For example, clinical nurses can work in an Ambulatory Care Center. Or they can be a School Nurse, Parish Nurse, Public Health Nurse, Home Health Nurse, or Forensics Nurse. The opportunities are vast. Non-clinical nurses work in management roles, research, informatics, medical device sales and teaching, insurance, as medical writers, and as consultants – to name a few. And, the industry shift towards population health has created several new roles for nurses.

12. “Your coworkers will truly feel like family.” “They understand your stress and love of work more than anyone else in your life.”

SOLUTION: Appreciate your team as you appreciate your family. Say thank you and mean it. Celebrate work anniversaries, birthdays, and give recognition to your coworkers (the Daisy Award, as one example). Show interest in life outside of work and get to know what coworkers enjoy doing in their “off time.” Have potluck meals at work and culture-sharing events to celebrate diversity. Have fun! Engage in workplace challenges and competitions. Decorate the department for holidays. Nursing is a team sport … don’t try to go it alone … there’s no “only child” in our work family.

13. “Eat a meal before work because it might be the only meal you get to eat all day.”

SOLUTION: Keep grab-and-go lunches and snacks in your locker or the break room. Learn to eat healthy, high-protein, quick bites throughout your shift. Low blood sugar causes grumpy people and bad outcomes. At the start of your shift, figure out a meal-break plan with a co-worker to cover for each other when you can. Be kind to the coworker covering you – have your patient care caught up before you go, including your documentation, and be sure your patients are comfortable and safe.

14. “Make sure this is really what you want to do.” “You will have the biggest love-hate relationship with your career.”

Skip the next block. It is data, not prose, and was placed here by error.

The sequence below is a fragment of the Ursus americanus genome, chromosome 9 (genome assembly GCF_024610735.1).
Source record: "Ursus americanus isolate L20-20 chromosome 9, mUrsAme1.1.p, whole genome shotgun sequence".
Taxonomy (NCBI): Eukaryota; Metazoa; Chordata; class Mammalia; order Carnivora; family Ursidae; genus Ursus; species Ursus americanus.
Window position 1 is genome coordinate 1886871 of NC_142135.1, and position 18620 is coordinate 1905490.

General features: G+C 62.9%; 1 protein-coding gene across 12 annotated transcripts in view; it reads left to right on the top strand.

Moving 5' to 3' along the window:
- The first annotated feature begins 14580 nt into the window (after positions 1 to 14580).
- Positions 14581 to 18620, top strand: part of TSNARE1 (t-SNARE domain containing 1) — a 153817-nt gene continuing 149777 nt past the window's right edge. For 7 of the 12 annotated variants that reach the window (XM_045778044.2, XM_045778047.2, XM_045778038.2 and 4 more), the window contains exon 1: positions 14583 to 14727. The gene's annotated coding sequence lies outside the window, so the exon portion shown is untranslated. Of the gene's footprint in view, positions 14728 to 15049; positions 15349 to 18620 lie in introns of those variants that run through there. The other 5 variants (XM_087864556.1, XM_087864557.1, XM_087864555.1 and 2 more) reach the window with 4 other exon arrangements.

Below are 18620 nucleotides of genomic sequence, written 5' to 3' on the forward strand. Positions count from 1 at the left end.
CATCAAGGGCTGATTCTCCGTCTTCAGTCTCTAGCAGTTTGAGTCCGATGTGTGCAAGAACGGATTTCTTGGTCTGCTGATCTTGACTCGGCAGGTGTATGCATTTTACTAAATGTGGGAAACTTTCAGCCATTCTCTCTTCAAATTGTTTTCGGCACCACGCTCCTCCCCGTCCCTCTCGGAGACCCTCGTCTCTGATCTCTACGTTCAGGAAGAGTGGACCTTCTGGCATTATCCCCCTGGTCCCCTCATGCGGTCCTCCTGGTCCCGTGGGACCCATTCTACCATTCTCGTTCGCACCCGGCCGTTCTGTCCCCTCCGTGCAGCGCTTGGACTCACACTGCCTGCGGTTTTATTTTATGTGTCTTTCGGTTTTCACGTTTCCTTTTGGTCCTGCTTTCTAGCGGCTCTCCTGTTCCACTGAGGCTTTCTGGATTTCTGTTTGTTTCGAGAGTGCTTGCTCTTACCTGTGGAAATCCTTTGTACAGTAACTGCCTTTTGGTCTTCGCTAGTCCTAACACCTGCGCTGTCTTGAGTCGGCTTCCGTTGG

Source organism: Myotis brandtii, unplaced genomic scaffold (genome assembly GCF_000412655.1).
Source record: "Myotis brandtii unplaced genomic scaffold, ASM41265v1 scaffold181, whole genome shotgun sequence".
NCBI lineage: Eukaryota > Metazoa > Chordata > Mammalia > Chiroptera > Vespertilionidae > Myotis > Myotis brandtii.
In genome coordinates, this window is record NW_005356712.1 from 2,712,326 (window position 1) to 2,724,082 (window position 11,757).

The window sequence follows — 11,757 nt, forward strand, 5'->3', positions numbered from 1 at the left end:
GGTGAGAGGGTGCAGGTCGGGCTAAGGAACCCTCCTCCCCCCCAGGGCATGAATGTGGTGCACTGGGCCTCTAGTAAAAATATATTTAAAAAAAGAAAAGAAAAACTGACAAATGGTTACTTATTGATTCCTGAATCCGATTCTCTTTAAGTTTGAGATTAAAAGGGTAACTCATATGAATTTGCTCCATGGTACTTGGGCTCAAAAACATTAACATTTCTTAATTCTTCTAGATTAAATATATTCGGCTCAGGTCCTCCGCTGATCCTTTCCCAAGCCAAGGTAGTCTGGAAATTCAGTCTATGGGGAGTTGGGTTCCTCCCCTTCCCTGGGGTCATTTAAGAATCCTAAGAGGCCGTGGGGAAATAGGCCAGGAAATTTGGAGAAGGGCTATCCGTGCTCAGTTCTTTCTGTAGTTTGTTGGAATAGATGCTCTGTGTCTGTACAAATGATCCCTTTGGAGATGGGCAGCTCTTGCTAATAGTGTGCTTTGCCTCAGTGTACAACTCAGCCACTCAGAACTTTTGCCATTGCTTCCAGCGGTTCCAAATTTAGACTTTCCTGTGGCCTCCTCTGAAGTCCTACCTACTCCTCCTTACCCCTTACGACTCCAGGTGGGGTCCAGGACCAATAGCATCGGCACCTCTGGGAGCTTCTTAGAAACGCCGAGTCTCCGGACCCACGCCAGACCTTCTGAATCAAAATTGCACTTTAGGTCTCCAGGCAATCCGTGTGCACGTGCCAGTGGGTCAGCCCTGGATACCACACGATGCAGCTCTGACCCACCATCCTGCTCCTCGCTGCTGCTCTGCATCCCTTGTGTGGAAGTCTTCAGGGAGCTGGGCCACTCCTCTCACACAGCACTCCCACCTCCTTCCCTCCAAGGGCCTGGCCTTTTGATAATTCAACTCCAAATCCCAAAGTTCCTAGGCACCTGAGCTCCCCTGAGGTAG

SOLUTION: Remember the good days, hold the best memories — those are what keep you coming back. Being part of an effective team is very rewarding. Finding a clinical area of interest and pursuing it with a passion to become an expert in your area is incredibly motivating.

And, there are so many pros to being a nurse – far more than the cons. There is no other profession where you will have as big an impact on someone’s life as you do in nursing. You get to wear scrubs with elastic waistbands and tennis shoes. You’re a superhero to patients and families and physicians. No two days are alike – you are not in a boring job. You will develop a bulletproof immune system and rarely get sick – and if you do get sick, you are surrounded by people who can help you! Nursing is consistently the highest ranked profession on the Gallup survey for public trust – that is instant honor and credibility!

It’s a serious job, yes, and often a hard job – but, the rewards are many and attitude is everything.

Let’s spread the positive attributes of the nursing profession just as widely as the “14 things.” What other aspects of your nursing career do you enjoy? Share in the comments section below!

Dianne L. Foster RN BSN MBA
Dianne Foster hospital transition planningAsk Dianne about reinventing the nursing profession:

Dianne has three-plus decades of clinical and leadership experience in 90-600+ bed hospitals. Her expertise in complex hospital operations, patient care environments, and cultivating relationships helps hospitals surpass the status quo.